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Claim: Soldier scrawls his response to an unfaithful woman on the back of a tank.
Status:Multiple — see below.
Example:[Collected via e-mail, 2005]
Origins: Although the proverb tells us that "absence makes the heart grow fonder," that doesn't always prove to be the case. Many times one or both members of involuntarily-separated couples have found partners available in the here and now preferable to the uncertainty of distant paramours who may (or may not) return to their embraces someday.
Historically, men have been the gender whose activities most often took them away from home for extended periods of time, as they engaged in pursuits of exploration, commerce, and politics while their female counterparts remained behind to care for homestead and family. War, particularly, has always been a great separator — it generally takes men (and women too) far afield to foreign lands, keeps them there for extended periods of time, and adds a substantial risk that they may not live to see home again.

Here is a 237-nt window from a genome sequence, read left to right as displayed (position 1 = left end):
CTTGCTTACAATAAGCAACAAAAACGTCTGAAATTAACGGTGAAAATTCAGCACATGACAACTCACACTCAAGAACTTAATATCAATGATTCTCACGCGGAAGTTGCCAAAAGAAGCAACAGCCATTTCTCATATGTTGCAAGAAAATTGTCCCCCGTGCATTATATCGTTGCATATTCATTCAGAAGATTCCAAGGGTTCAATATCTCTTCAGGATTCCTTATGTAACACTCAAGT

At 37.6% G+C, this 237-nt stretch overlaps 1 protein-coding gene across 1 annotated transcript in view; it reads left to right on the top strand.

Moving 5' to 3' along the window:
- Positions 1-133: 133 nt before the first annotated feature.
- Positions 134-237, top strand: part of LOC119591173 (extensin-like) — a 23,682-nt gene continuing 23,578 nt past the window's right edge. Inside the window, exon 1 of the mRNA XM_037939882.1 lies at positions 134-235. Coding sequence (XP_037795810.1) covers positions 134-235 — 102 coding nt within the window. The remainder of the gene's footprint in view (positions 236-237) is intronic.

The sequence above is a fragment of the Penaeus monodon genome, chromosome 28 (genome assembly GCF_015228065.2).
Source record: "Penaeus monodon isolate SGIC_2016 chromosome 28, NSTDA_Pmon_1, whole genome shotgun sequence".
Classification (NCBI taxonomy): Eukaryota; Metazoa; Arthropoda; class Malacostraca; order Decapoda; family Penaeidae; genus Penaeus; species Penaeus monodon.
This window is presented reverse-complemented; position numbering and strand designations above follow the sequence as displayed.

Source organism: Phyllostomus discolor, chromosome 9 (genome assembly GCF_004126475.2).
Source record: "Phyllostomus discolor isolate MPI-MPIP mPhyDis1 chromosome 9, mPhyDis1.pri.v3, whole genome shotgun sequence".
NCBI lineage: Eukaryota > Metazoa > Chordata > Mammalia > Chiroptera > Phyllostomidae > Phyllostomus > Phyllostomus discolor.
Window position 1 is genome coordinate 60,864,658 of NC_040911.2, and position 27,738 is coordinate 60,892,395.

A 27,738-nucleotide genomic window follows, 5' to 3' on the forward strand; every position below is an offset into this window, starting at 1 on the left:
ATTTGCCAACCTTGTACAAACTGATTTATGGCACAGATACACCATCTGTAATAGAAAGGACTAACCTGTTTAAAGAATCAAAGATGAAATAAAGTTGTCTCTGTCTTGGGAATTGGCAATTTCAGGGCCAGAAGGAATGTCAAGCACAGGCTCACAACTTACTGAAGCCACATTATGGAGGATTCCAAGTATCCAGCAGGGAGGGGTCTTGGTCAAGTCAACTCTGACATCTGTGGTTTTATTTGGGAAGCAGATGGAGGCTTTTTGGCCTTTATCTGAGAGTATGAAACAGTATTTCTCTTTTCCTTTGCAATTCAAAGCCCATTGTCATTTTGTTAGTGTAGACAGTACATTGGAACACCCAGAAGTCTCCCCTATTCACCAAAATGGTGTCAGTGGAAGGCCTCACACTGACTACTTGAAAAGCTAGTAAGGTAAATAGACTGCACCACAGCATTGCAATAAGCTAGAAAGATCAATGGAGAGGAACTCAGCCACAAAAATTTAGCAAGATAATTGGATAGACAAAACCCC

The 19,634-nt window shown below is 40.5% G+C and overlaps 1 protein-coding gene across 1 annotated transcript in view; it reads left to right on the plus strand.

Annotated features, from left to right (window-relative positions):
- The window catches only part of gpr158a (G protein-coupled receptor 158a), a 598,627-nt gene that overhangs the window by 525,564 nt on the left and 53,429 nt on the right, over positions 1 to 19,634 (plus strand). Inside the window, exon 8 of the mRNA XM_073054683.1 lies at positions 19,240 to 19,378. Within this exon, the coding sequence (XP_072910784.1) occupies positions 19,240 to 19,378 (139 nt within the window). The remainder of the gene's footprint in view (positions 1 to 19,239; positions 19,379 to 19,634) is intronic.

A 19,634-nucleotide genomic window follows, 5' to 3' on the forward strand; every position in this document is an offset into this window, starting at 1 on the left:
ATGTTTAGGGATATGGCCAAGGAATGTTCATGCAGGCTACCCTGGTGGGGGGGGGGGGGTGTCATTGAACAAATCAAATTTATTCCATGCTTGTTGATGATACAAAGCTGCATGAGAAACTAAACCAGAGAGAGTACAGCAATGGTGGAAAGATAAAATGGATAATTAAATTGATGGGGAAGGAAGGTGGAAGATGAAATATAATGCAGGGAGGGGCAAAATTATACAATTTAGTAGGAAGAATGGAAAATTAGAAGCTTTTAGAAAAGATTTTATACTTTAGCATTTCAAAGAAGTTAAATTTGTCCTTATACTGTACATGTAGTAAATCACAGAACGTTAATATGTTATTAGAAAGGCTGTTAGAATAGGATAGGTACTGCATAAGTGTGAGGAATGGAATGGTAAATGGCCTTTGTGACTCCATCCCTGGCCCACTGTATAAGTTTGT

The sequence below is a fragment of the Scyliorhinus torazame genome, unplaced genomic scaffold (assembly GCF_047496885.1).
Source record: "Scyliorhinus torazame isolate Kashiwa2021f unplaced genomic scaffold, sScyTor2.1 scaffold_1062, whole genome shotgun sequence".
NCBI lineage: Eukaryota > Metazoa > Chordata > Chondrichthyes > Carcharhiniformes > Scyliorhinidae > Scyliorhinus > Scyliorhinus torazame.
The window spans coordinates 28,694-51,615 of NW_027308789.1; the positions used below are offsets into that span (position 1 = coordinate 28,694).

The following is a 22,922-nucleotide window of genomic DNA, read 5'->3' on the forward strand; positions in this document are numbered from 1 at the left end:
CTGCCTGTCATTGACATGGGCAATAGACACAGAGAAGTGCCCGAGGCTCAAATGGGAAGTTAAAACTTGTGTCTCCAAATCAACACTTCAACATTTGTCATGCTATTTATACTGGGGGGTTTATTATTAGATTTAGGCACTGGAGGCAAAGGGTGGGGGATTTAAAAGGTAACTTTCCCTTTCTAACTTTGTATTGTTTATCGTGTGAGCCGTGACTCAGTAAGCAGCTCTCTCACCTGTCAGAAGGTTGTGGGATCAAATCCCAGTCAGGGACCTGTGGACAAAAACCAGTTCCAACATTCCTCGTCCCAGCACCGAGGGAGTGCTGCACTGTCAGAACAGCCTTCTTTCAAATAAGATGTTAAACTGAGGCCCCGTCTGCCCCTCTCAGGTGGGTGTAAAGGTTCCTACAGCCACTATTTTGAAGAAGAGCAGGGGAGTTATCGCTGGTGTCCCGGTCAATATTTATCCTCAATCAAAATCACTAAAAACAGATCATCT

The spouses and girlfriends/boyfriends of soldiers in the field have not always dealt with the loneliness and uncertainty of long separations well, many of them opting to pursue "here and now" relationships with others rather than waiting to resume interrupted marriages and courtships when (and if) their partners eventually return. So common was the phenomenon of an American GI's receiving a dreaded letter from the girl he left behind informing him that she had taken up someone else, that during World War II such missives became known as "Dear John" letters — so called because "John" was a common men's given name, and "Dear John" reflected the stilted formality with which the writers tried to distance themselves from the heartbreaking news they were delivering. (Since then, various legends have arisen about particularly cruel and inventive ways in which "Dear John" messages have been delivered.)
All of this background leads up to the photograph displayed above, sent to us by a U.S. serviceman stationed in Iraq and picturing a somewhat obscene message ("Suck my balls you unfaithful whore") found scrawled on the back of an Iraqi M109 howitzer located in a tank junkyard in Taji, Iraq. Presumably the graffiti-writer was the recipient of a "Dear John" notification (which these days might likely be delivered by telephone or e-mail rather than handwritten letter) from his wife or girlfriend and took out his frustrations in a message writ large upon an even larger piece of artillery — perhaps not so much as a communiqué of defiance directed at his faithless woman, but as a gesture of bravado to be shared with his comrades-in-arms. Although we know the photograph to be genuine, we don't know the identity of the message-writer or his motivations, so we cannot do more than speculate about the latter.